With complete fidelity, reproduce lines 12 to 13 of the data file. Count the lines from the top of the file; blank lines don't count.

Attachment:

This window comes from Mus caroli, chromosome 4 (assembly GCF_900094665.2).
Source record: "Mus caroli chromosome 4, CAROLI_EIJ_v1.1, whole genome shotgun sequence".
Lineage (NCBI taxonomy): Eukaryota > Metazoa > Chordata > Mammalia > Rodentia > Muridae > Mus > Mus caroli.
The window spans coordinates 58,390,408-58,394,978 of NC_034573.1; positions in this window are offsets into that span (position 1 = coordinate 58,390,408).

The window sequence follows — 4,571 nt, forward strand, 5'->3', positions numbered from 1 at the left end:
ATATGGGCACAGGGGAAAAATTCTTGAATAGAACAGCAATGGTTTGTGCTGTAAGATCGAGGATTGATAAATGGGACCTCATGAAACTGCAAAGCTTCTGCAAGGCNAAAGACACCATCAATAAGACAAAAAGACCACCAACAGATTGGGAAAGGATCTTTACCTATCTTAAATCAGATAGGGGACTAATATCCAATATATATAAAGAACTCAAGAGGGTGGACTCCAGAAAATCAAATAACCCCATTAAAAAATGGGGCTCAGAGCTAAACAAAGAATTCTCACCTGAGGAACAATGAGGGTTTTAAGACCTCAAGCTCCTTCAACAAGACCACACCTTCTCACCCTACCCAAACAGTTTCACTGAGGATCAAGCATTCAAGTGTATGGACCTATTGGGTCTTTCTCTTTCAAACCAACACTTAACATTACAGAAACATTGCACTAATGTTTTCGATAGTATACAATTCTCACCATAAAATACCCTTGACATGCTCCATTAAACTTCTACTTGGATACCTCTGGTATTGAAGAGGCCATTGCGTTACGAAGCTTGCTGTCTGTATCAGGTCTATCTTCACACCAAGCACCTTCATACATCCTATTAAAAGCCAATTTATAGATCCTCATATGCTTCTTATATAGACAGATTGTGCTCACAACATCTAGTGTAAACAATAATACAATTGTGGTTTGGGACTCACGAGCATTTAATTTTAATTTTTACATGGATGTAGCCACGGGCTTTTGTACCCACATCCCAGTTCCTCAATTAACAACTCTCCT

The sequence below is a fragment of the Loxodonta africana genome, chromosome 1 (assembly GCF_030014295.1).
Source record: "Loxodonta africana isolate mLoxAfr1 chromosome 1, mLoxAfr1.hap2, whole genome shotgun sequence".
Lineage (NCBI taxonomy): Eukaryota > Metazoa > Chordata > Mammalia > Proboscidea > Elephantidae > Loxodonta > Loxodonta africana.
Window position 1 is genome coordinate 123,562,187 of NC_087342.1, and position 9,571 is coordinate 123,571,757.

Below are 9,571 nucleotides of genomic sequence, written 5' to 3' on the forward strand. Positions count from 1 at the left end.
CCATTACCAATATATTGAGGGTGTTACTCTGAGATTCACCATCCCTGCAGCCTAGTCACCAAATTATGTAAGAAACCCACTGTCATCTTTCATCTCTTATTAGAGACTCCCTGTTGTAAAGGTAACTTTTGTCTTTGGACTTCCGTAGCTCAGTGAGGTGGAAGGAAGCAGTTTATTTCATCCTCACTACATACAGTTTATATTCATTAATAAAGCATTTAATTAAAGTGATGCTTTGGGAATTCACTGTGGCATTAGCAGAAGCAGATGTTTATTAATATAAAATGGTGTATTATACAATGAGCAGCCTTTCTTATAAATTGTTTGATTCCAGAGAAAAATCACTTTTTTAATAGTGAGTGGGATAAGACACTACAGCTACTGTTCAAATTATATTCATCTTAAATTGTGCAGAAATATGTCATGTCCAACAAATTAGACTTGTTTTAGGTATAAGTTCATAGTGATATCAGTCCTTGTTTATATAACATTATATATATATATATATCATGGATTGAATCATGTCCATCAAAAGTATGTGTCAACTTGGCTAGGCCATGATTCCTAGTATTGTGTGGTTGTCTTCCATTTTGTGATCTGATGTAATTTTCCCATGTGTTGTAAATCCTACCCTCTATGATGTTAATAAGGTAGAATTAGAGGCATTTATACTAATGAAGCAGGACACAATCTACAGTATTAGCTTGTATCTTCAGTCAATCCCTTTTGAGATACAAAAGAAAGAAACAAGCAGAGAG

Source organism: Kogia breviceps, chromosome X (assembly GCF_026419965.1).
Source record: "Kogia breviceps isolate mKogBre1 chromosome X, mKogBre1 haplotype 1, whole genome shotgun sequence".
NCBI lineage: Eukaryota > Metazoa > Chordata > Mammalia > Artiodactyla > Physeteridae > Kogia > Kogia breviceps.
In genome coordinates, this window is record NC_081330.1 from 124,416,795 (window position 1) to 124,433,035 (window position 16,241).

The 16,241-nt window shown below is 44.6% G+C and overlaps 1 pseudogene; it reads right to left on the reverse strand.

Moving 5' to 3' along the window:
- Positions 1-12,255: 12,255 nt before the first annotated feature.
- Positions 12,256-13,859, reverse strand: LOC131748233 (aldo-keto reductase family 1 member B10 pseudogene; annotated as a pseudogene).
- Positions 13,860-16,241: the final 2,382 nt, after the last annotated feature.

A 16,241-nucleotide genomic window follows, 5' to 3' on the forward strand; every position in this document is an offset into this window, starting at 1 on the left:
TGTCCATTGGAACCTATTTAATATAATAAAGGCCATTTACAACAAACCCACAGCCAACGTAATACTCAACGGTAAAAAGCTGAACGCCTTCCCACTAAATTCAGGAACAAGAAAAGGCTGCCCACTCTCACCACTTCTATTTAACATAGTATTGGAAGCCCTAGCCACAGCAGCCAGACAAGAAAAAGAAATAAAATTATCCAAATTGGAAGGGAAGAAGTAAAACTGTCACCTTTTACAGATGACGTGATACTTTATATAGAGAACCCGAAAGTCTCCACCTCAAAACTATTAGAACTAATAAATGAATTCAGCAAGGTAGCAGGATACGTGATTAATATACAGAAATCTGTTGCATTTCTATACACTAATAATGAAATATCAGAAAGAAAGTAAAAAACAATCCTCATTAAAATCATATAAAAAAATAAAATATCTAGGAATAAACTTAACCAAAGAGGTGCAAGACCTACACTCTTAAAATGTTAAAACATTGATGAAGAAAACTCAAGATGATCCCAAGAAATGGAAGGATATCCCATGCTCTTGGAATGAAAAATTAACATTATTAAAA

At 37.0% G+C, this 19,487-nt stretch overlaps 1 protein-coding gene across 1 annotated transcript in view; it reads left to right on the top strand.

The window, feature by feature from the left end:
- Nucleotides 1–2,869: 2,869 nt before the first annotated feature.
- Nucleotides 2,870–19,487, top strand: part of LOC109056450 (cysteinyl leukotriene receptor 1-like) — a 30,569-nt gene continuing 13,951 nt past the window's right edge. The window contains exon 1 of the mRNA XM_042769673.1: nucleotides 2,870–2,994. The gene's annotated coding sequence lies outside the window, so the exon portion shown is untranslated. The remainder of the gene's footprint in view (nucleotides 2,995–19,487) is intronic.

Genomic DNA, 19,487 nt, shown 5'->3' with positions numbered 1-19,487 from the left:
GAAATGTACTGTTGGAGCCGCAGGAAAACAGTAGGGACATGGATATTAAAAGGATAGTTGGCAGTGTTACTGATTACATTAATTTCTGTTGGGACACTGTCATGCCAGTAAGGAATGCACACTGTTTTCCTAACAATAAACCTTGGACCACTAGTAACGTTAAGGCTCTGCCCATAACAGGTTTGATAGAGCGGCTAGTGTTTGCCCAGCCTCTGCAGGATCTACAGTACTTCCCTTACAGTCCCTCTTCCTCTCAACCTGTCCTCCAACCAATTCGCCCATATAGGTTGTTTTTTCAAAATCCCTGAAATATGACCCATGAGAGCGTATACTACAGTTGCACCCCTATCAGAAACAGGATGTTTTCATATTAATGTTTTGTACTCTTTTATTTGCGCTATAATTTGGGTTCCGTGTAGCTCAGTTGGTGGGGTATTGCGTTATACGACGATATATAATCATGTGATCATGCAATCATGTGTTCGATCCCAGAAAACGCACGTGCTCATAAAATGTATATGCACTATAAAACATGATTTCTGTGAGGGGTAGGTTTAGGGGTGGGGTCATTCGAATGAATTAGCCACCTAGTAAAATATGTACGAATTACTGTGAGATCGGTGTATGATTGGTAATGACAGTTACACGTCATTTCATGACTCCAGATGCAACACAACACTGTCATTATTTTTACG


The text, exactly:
CCATTACCAATATATTGAGGGTGTTACTCTGAGATTCACCATCCCTGCAGCCTAGTCACCAAATTATGTAAGAAACCCACTGTCATCTTTCATCTCTTATTAGAGACTCCCTGTTGTAAAGGTAACTTTTGTCTTTGGACTTCCGTAGCTCAGTGAGGTGGAAGGAAGCAGTTTATTTCATCCTCACTACATACAGTTTATATTCATTAATAAAGCATTTAATTAAAGTGATGCTTTGGGAATTCACTGTGGCATTAGCAGAAGCAGATGTTTATTAATATAAAATGGTGTATTATACAATGAGCAGCCTTTCTTATAAATTGTTTGATTCCAGAGAAAAATCACTTTTTTAATAGTGAGTGGGATAAGACACTACAGCTACTGTTCAAATTATATTCATCTTAAATTGTGCAGAAATATGTCATGTCCAACAAATTAGACTTGTTTTAGGTATAAGTTCATAGTGATATCAGTCCTTGTTTATATAACATTATATATATATATATATCATGGATTGAATCATGTCCATCAAAAGTATGTGTCAACTTGGCTAGGCCATGATTCCTAGTATTGTGTGGTTGTCTTCCATTTTGTGATCTGATGTAATTTTCCCATGTGTTGTAAATCCTACCCTCTATGATGTTAATAAGGTAGAATTAGAGGCATTTATACTAATGAAGCAGGACACAATCTACAGTATTAGCTTGTATCTTCAGTCAATCCCTTTTGAGATACAAAAGAAAGAAACAAGCAGAGAG

Source organism: Kogia breviceps, chromosome X (assembly GCF_026419965.1).